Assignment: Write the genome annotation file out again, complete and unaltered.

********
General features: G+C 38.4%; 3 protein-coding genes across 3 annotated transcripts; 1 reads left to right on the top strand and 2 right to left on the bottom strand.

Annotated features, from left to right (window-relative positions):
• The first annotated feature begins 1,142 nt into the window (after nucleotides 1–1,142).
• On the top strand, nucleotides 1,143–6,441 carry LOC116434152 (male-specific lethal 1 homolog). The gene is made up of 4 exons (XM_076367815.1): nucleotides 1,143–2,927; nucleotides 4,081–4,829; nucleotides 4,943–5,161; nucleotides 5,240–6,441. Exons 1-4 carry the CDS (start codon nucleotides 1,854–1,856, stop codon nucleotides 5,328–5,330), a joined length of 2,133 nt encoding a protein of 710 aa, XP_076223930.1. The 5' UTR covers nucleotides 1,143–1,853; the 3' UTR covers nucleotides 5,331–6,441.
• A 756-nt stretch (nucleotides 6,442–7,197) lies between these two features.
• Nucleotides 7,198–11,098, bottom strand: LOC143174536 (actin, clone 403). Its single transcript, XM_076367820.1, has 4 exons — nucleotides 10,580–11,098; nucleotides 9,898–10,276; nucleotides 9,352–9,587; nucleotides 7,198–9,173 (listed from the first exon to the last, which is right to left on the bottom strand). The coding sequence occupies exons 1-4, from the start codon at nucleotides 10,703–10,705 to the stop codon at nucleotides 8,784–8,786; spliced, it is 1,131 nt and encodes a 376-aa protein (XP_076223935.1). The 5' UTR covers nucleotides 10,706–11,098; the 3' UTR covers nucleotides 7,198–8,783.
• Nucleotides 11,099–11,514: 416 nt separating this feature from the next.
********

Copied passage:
General features: G+C 38.4%; 3 protein-coding genes across 3 annotated transcripts; 1 reads left to right on the top strand and 2 right to left on the bottom strand.

Annotated features, from left to right (window-relative positions):
• The first annotated feature begins 1,142 nt into the window (after nucleotides 1–1,142).
• On the top strand, nucleotides 1,143–6,441 carry LOC116434152 (male-specific lethal 1 homolog). The gene is made up of 4 exons (XM_076367815.1): nucleotides 1,143–2,927; nucleotides 4,081–4,829; nucleotides 4,943–5,161; nucleotides 5,240–6,441. Exons 1-4 carry the CDS (start codon nucleotides 1,854–1,856, stop codon nucleotides 5,328–5,330), a joined length of 2,133 nt encoding a protein of 710 aa, XP_076223930.1. The 5' UTR covers nucleotides 1,143–1,853; the 3' UTR covers nucleotides 5,331–6,441.
• A 756-nt stretch (nucleotides 6,442–7,197) lies between these two features.
• Nucleotides 7,198–11,098, bottom strand: LOC143174536 (actin, clone 403). Its single transcript, XM_076367820.1, has 4 exons — nucleotides 10,580–11,098; nucleotides 9,898–10,276; nucleotides 9,352–9,587; nucleotides 7,198–9,173 (listed from the first exon to the last, which is right to left on the bottom strand). The coding sequence occupies exons 1-4, from the start codon at nucleotides 10,703–10,705 to the stop codon at nucleotides 8,784–8,786; spliced, it is 1,131 nt and encodes a 376-aa protein (XP_076223935.1). The 5' UTR covers nucleotides 10,706–11,098; the 3' UTR covers nucleotides 7,198–8,783.
• Nucleotides 11,099–11,514: 416 nt separating this feature from the next.